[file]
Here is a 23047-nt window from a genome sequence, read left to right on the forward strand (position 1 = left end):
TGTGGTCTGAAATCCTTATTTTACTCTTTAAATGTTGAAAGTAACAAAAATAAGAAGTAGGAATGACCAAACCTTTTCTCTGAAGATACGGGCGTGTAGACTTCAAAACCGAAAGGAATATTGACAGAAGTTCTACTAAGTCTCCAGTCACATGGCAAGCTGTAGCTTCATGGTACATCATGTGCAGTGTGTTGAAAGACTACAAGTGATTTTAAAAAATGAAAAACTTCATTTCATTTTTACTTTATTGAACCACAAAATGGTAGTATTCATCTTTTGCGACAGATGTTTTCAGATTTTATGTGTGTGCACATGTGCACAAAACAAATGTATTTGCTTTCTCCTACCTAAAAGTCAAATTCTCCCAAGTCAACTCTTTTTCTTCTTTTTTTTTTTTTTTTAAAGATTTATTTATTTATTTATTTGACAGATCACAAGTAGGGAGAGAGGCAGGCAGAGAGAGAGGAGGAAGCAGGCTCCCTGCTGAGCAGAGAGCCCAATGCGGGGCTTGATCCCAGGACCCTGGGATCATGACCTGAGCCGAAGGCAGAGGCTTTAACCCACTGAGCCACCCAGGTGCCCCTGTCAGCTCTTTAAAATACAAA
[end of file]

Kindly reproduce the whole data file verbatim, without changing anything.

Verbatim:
Here is a 23047-nt window from a genome sequence, read left to right on the forward strand (position 1 = left end):
TGTGGTCTGAAATCCTTATTTTACTCTTTAAATGTTGAAAGTAACAAAAATAAGAAGTAGGAATGACCAAACCTTTTCTCTGAAGATACGGGCGTGTAGACTTCAAAACCGAAAGGAATATTGACAGAAGTTCTACTAAGTCTCCAGTCACATGGCAAGCTGTAGCTTCATGGTACATCATGTGCAGTGTGTTGAAAGACTACAAGTGATTTTAAAAAATGAAAAACTTCATTTCATTTTTACTTTATTGAACCACAAAATGGTAGTATTCATCTTTTGCGACAGATGTTTTCAGATTTTATGTGTGTGCACATGTGCACAAAACAAATGTATTTGCTTTCTCCTACCTAAAAGTCAAATTCTCCCAAGTCAACTCTTTTTCTTCTTTTTTTTTTTTTTTTAAAGATTTATTTATTTATTTATTTGACAGATCACAAGTAGGGAGAGAGGCAGGCAGAGAGAGAGGAGGAAGCAGGCTCCCTGCTGAGCAGAGAGCCCAATGCGGGGCTTGATCCCAGGACCCTGGGATCATGACCTGAGCCGAAGGCAGAGGCTTTAACCCACTGAGCCACCCAGGTGCCCCTGTCAGCTCTTTAAAATACAAA